Female Athletes; No you wont look “Bulky”

We seem to always talk about how women need to look instead of how well they performed; its why I think a lot of women are still scared to lift weights because they don’t want to bulk up. The ideal feminine body is thin and while ‘flab’ is not desired anywhere; toned muscles are desirable in legs as opposed to a ‘bulky’ upper body.  This pressure is unfortunately put into the minds of young female athletes that are already under pressure for many reasons (such as doing well academically, peer pressure to “fit in” and many pressures they put on themselves).

This is a problem because they need to do a specific training program that is designed to train them to be effective in their sport. A lot of people walking into our doors ask for programs for training speed and explosiveness. Often we find that the athlete first needs to work on muscular strength before we can ask their bodies to perform better in those explosive movements required in their sport. The reaction most women give is the looking bulky excuse.

We want our athlete’s attention on what their bodies are capable of doing, what they can accomplish rather than what their bodies look like. Aim to improve the function of overused muscles and joints by stretching and releasing them and strengthening the underused muscles this allows us to balance the different demands placed on an athlete’s body given their particular lifestyle. Not to mention, women (without the assistance of drugs) don’t have the hormone profile to look bulky.

Resistance training is not designed to change the looks of their bodies but to alleviate pain and improve mobility in whatever activity/sport they are interested in. This does not mean that we all will look the same—that is already predetermined by our genetic make-up. A young athlete that sits at a school desk during the day, might also be a competitive soccer player and thus, the bodily requirements for balancing both school life and training need to be considered. Many athletes also need considerable muscle strength and thus, should embrace visible musculature. We all need muscles to have enough strength to support our bones, but the amount of strength in specific muscles can vary greatly depending on each individual’s needs.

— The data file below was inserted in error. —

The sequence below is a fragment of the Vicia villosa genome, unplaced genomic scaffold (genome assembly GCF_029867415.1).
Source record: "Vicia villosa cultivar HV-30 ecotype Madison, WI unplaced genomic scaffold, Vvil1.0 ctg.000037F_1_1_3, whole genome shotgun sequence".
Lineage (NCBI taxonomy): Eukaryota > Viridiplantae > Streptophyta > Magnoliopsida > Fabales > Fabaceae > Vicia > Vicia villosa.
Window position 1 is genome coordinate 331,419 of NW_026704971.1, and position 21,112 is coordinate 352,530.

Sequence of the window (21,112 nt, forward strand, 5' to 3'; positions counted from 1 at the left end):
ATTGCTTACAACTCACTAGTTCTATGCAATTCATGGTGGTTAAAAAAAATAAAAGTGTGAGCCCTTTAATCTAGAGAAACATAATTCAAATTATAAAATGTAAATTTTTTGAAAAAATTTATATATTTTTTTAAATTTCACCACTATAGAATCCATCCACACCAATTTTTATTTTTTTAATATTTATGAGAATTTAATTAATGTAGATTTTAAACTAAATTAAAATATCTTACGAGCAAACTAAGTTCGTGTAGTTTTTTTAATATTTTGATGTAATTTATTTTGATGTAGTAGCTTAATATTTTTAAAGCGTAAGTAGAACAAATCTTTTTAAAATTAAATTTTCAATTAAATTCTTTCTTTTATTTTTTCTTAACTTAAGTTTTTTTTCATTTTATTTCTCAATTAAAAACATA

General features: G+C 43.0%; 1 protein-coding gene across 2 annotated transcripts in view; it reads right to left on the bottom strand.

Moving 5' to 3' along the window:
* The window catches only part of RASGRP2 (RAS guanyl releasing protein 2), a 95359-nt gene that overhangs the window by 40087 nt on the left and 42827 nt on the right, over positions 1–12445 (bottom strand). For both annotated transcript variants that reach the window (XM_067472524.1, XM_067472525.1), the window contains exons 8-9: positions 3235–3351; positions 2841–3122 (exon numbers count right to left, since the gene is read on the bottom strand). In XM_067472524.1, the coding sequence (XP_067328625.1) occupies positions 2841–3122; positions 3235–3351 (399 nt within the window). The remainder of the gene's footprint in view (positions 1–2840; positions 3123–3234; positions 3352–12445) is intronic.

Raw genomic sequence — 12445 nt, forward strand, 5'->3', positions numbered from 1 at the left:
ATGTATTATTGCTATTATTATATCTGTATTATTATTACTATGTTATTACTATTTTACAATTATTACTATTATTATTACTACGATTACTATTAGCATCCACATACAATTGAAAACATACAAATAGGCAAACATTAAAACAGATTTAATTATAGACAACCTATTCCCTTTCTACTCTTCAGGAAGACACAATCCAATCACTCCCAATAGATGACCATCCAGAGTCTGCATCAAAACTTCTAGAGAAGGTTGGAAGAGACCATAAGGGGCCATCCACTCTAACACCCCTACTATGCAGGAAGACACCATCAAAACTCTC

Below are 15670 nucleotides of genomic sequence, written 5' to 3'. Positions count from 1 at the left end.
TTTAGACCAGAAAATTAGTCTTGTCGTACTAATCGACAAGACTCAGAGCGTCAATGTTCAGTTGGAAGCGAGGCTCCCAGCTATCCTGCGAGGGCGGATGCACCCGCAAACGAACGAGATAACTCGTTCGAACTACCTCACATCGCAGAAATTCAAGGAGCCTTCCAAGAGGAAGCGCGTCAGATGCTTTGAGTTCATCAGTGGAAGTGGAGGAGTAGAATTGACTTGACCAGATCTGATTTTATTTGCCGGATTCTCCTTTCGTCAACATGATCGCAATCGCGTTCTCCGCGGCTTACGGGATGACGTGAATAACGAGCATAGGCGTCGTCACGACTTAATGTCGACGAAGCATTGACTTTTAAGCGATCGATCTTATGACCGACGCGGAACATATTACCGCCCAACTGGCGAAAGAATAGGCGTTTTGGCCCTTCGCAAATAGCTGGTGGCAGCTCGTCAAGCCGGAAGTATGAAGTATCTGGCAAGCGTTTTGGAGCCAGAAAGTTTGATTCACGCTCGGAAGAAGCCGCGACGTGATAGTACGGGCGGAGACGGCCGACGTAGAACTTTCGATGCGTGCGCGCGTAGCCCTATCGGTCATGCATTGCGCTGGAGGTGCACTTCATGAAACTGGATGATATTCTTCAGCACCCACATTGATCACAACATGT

Instead of worrying about ‘bulking up,’ we could celebrate the muscles that enable us to do what we want to do. Be proud of the muscles that allow us to perform well in our sports and allow you to function in everyday life without pain and to move smoothly in a variety of situations. Muscles are necessary for poised movement, not for ‘the looks of body.’ They should, thus, be appreciated as important parts of anyone’s beautifully moving body!

Email Bskinner@sstcanada.com to schedule a free demo session to find out how we make our athletes stronger!

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